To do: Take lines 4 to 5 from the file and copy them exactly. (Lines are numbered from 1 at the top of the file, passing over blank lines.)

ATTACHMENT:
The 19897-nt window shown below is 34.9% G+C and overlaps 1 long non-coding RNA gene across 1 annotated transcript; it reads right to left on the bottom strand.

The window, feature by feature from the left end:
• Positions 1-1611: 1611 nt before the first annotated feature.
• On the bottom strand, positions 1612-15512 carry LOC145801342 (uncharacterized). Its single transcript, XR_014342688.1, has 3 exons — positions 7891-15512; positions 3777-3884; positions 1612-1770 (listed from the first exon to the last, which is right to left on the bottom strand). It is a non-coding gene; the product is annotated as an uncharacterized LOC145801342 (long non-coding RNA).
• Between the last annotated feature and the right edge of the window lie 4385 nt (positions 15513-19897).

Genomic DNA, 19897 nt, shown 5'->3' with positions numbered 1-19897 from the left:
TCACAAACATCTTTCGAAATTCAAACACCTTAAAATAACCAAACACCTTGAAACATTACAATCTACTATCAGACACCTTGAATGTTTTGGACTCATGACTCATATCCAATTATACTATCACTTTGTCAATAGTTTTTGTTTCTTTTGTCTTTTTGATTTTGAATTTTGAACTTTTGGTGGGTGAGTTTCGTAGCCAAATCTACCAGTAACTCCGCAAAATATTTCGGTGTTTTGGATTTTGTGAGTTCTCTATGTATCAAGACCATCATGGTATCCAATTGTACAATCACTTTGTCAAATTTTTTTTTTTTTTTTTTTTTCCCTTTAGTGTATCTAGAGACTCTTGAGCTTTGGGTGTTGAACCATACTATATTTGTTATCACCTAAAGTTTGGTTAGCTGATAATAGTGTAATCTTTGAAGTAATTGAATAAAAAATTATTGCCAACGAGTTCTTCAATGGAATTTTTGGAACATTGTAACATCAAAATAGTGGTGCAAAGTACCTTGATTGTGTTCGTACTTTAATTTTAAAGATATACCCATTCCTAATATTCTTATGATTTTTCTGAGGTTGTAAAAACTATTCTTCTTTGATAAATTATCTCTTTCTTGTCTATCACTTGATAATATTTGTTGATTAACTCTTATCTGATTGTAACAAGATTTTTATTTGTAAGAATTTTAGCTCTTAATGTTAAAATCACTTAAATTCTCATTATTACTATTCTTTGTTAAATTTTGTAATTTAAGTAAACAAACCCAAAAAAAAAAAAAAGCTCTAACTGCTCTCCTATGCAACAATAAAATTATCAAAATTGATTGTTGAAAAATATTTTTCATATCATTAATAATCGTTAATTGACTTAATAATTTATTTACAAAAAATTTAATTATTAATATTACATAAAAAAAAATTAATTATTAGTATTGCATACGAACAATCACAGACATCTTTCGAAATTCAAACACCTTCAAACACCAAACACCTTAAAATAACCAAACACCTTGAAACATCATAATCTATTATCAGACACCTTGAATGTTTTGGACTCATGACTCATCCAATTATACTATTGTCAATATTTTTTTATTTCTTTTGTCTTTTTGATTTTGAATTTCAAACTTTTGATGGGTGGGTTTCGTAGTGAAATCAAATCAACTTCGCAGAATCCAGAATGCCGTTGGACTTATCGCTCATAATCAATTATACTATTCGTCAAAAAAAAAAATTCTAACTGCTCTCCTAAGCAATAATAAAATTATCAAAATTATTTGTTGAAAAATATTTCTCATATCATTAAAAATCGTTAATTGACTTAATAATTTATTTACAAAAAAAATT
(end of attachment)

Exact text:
• On the bottom strand, positions 1612-15512 carry LOC145801342 (uncharacterized). Its single transcript, XR_014342688.1, has 3 exons — positions 7891-15512; positions 3777-3884; positions 1612-1770 (listed from the first exon to the last, which is right to left on the bottom strand). It is a non-coding gene; the product is annotated as an uncharacterized LOC145801342 (long non-coding RNA).
• Between the last annotated feature and the right edge of the window lie 4385 nt (positions 15513-19897).